In large-scale operations, broccoli, cauliflower, and cabbage harvested for fresh market are packed in the field. After broccoli heads are cut from the plant, leaves are removed and a mechanical cutting and banding machine is used to trim the stems to 15–20 cm in length. Two to four heads are bundled using rubber bands or a twist-tie. The prepared heads are then packed in a box and quickly cooled to 32°F (0°C) using slurry ice (40% ice and 60 percent water), which is hosed directly into the box. Cauliflower heads are harvested for fresh market when they grow to 15–20 cm in diameter. They are trimmed of most leaves (leaving a few basal leaves to protect the heads from damage), sorted to uniform size (typically six, twelve, or twenty-four heads per crate), and packed into crates or cartons. Individual heads may be wrapped with perforated film. Cauliflower is cooled to 32–36°F (0–2°C) for shipping and storage. Cabbage heads are harvested when firm and 1–1.5 kg in weight. Wrapper leaves are trimmed and heads are sorted and packed into crates or cartons and cooled to 32–36°F (0–2°C). Vacuum cooling, rather than slurry ice, is used to cool cabbage and cauliflower. Hand-harvested brussels sprouts are carried from the field in containers, washed and sorted for size and firmness, and quickly cooled (usually vacuum cooling) to 32°F (0°C). Sprouts are packaged in cellophane bags or baskets.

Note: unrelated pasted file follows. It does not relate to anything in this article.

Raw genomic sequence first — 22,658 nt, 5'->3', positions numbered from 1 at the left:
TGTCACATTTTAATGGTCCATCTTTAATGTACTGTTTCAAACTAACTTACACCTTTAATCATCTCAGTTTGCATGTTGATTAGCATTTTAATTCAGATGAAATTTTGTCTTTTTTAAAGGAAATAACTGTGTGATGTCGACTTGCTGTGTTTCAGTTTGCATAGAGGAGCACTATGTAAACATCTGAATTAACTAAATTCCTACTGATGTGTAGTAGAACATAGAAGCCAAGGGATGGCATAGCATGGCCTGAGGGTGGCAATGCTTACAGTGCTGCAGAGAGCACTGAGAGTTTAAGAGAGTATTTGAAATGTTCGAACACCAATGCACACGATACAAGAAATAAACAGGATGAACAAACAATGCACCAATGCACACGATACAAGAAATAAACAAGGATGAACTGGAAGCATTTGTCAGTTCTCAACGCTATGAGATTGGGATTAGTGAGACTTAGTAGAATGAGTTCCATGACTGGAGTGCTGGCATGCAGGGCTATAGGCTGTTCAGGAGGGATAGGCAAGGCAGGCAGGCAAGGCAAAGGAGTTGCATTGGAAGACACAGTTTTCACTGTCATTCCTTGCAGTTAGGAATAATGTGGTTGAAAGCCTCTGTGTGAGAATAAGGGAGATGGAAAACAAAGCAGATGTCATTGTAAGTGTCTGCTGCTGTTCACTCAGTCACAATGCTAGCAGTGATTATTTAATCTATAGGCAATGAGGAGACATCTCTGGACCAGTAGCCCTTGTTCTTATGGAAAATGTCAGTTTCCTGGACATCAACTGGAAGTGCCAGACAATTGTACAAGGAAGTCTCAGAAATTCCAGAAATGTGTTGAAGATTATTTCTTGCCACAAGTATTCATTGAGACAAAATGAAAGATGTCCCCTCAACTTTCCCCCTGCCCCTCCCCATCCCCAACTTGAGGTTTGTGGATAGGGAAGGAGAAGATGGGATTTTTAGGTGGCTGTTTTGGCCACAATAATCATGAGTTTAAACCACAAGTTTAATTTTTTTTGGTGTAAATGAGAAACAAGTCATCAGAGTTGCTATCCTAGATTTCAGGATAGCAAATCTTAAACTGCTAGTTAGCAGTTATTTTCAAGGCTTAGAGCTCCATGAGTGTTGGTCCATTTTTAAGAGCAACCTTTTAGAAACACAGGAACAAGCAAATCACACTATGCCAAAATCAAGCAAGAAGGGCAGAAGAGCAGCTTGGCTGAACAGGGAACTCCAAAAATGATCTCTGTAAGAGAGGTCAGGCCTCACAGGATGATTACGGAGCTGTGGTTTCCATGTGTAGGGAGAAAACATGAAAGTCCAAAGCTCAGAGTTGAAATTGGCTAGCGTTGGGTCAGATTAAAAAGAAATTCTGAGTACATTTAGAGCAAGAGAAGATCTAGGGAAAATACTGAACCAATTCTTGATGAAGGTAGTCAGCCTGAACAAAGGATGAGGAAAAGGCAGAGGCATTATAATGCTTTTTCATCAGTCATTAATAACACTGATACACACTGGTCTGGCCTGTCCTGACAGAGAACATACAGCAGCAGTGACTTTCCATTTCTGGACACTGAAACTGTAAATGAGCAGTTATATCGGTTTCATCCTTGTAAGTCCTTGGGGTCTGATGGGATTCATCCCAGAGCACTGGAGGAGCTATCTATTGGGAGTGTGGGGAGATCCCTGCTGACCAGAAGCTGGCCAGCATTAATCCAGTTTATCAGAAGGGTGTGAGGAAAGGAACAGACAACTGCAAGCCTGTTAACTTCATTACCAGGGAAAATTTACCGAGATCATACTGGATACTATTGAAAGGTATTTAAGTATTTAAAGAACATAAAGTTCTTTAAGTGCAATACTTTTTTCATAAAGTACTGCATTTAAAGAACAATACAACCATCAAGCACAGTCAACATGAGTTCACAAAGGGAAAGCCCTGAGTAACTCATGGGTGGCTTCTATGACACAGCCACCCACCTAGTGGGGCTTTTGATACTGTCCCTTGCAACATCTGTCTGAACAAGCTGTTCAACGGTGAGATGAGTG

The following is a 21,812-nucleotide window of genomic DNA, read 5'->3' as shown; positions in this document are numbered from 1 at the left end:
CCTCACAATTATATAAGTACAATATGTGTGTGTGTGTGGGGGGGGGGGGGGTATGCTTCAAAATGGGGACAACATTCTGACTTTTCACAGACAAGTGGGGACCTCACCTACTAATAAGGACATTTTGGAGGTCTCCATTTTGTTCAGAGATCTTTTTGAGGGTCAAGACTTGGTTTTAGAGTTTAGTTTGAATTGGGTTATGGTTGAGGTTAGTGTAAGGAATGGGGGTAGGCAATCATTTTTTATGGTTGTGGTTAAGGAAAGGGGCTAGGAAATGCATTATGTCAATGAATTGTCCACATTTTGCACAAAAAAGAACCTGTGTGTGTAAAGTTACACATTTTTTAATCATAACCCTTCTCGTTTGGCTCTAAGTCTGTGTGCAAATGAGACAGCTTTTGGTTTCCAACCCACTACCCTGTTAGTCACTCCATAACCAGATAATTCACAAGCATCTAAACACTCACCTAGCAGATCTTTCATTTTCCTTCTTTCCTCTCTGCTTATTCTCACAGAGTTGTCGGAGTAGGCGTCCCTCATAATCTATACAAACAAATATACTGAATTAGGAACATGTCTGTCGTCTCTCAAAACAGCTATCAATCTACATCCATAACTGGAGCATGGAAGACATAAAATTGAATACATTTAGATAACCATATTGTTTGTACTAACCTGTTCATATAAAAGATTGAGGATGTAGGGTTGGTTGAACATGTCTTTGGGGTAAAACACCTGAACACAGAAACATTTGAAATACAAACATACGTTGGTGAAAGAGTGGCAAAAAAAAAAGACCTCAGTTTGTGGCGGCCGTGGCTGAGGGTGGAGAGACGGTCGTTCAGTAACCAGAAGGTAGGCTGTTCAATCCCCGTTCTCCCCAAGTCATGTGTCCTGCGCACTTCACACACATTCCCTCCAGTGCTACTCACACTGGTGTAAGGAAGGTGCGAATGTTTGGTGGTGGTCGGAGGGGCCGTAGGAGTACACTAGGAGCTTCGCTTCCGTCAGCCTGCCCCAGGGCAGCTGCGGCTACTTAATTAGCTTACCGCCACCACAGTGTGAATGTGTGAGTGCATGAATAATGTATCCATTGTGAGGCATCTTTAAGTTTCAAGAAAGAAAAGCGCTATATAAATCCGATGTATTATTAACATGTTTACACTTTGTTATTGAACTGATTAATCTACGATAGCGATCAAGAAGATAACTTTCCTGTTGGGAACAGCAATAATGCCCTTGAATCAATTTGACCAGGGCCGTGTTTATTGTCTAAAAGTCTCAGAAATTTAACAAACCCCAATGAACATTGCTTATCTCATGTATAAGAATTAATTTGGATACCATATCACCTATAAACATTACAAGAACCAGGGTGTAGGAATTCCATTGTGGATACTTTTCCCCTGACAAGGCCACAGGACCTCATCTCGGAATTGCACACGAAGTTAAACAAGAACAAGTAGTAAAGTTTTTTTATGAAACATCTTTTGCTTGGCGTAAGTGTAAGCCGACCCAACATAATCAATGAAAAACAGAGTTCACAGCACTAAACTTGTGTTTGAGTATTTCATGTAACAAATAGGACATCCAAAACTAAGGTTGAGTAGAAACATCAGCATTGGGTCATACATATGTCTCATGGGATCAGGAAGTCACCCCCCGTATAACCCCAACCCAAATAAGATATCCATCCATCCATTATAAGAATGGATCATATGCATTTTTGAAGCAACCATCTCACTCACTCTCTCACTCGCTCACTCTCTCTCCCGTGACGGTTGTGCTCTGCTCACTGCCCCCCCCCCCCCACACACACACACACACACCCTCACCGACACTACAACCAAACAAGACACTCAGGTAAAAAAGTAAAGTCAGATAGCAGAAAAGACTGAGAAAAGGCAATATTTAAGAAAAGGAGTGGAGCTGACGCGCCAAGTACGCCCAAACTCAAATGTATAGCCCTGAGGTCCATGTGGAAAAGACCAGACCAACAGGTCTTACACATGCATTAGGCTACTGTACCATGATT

Storage and Processing. All of the cole crops are stored at near freezing, typically 30–36°F (–1–2°C) and at high (90–100 percent) relative humidity. Cabbage can be stored up to four months under ambient conditions and up to six months in modified atmosphere storage. Broccoli can be stored for only one to two weeks, cauliflower for two to three weeks and brussels sprouts for three to four weeks under optimal conditions in normal atmosphere storage.
The cole crops may be preserved by canning, freezing, pickling, dehydration, or fermentation. Broccoli, cauliflower, kale, collards, and brussels sprouts are usually processed by freezing. Cabbage may be dehydrated, or fermented to produce sauerkraut. Brussels sprouts, cabbage, and cauliflower may also be pickled. Kale and collards may be canned.
Seeds of the cole crops, especially broccoli, are consumed as sprouts. Extracts of cabbage-derived anthocyanins are being used commercially as red food colorants.
Decouteau, Dennis R. Vegetable Crops. Upper Saddle River, N.J.: Prentice-Hall, 2000.
Dickson, Michael H., and D. H. Wallace. "Cabbage Breeding." In Breeding Vegetable Crops. Edited by Mark J. Bassett, pp. 395–432. Westport, Conn.: AVI Publishing Company. 1986.
Fahey, Jed W., Yesheng Zhang, and Paul Talalay. "Broccoli Sprouts: An Exceptionally Rich Source of Inducers of Enzymes That Protect Against Chemical Carcinogens." Proceedings of the National Academy of Sciences, USA 94 (1997): 10367–10372.
Hedrick, U.P., ed. Sturtevant's Edible Plants of the World. New York: Dover, 1972.